As shown in
Generally, in terms of hardware architecture, as shown in
The processing device 28 is preferably a hardware device for executing software, particularly that stored in memory 30. The processing device 28 can preferably be any custom made or commercially available processor, a central processing unit (CPU), an auxiliary processor among several processors associated with the computing devices 14, 26, a semiconductor based microprocessor (in the form of a microchip or chip set), a macroprocessor, or generally any device for executing software instructions.
The memory 30 can include any one or combination of volatile memory elements (e.g., random access memory (RAM, such as DRAM, SRAM, SDRAM, etc.)) and nonvolatile memory elements (e.g., ROM, hard drive, tape, CDROM, etc.). Moreover, the memory 30 may incorporate electronic, magnetic, optical, and/or other types of storage media. Note that the memory 30 can have a distributed architecture, where various components are situated remote from one another, but can be accessed by the processing device 28.
The software and/or firmware in memory 30 may include one or more separate programs, each of which comprises an ordered listing of executable instructions for implementing logical functions. In the example of
The image capture logic 31 is preferably a source program, executable program (object code), script, or any other entity comprising a set of instructions to be performed. When the image capture logic 31 is implemented as a source program, then the program needs to be translated via a compiler, assembler, interpreter, or the like, which may or may not be included within the memory 30, so as to operate properly in connection with the O/S 32. Furthermore, the image capture logic 31 can be written as (a) an object oriented programming language, which has classes of data and methods, or (b) a procedure programming language, which has routines, subroutines, and/or functions, for example but not limited to, C, C++, Pascal, Basic, Fortran, Cobol, Perl, Java, and Ada.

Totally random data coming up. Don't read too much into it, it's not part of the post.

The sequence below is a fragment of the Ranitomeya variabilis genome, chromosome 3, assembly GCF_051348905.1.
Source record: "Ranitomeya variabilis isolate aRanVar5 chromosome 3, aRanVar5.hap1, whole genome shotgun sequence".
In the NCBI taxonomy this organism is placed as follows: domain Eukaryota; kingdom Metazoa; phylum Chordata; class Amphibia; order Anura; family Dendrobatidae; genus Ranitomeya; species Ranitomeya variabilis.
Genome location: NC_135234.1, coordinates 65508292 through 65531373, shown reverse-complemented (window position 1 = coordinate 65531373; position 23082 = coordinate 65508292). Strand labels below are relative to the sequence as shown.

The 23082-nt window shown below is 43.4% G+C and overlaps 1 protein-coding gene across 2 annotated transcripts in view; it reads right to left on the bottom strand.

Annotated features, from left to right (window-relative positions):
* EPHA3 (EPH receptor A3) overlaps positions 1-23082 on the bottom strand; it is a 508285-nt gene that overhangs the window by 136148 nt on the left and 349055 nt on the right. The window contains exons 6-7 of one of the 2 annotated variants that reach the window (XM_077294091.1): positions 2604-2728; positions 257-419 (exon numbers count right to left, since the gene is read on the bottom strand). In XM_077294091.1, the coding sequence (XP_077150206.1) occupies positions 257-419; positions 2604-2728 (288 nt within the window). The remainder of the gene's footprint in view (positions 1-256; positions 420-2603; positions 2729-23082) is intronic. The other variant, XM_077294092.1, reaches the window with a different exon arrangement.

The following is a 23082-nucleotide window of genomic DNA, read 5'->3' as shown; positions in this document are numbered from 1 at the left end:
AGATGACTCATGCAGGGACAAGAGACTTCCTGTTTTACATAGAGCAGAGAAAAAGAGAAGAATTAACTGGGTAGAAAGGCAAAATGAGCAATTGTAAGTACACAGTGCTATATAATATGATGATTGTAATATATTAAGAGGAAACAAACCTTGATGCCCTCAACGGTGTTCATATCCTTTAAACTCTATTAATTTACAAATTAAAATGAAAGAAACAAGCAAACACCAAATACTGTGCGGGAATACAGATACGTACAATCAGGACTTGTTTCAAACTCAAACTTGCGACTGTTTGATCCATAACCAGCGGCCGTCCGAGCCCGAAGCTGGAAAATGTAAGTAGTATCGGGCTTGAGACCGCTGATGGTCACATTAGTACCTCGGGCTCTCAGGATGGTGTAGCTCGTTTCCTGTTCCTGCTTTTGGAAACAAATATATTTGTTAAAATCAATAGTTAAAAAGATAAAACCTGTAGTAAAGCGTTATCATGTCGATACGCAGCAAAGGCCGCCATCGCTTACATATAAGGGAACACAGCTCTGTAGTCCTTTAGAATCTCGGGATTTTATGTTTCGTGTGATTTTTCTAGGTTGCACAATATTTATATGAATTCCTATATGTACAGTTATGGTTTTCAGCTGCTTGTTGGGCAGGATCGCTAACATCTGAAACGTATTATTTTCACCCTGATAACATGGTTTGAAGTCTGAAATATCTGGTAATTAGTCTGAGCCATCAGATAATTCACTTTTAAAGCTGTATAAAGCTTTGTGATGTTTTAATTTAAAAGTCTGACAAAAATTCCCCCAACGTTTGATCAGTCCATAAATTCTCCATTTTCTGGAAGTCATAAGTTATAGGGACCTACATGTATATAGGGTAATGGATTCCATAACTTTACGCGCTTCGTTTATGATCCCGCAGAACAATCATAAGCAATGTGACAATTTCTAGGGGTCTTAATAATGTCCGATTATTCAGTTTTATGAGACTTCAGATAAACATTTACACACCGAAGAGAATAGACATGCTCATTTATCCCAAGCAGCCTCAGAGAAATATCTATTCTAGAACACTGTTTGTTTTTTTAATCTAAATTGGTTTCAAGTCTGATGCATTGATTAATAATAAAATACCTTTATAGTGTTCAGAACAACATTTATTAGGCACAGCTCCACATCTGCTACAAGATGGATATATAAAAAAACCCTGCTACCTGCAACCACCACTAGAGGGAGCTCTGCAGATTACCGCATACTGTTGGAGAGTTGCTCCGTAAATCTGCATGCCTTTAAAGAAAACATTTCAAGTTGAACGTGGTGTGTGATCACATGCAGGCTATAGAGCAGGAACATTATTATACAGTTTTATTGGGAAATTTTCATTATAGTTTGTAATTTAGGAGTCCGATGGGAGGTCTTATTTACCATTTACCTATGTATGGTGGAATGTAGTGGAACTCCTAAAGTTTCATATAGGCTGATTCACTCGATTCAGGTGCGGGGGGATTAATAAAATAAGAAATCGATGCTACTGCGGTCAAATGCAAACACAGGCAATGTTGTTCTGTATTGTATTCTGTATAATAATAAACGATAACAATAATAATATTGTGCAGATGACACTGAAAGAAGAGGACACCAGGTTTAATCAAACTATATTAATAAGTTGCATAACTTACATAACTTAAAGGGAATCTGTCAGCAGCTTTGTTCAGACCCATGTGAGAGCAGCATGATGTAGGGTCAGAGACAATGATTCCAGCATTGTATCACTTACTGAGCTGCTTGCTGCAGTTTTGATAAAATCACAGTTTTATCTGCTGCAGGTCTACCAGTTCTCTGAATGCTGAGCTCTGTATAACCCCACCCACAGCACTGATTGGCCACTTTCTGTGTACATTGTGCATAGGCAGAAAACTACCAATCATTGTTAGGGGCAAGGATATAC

The I/O devices 36 may preferably include input devices, for example but not limited to, a keyboard, mouse, scanner, microphone, etc. Furthermore, the I/O devices 36 may also include output devices, for example but not limited to, a printer, display, etc. Finally, the I/O devices 36 may further include devices that communicate both inputs and outputs, for instance but not limited to, a modulator/demodulator (modem; for accessing another device, system, or network), a radio frequency (RF) or other transceiver, a telephonic interface, a bridge, a router, etc.
When the image capture logic 31 is implemented in software, as is shown in
A signature window 44 is also positioned on the display device 40. In one embodiment, the signature window 44 comprises a touch sensitive pad as is well known in the art. The purchaser typically signs his/her name in the signature window 44 using a writing instrument, for instance a stylus 48. The authenticity of a resulting signature 46 can be verified by comparing, through known pattern recognition methods, the signature 46 to one in the database 16 (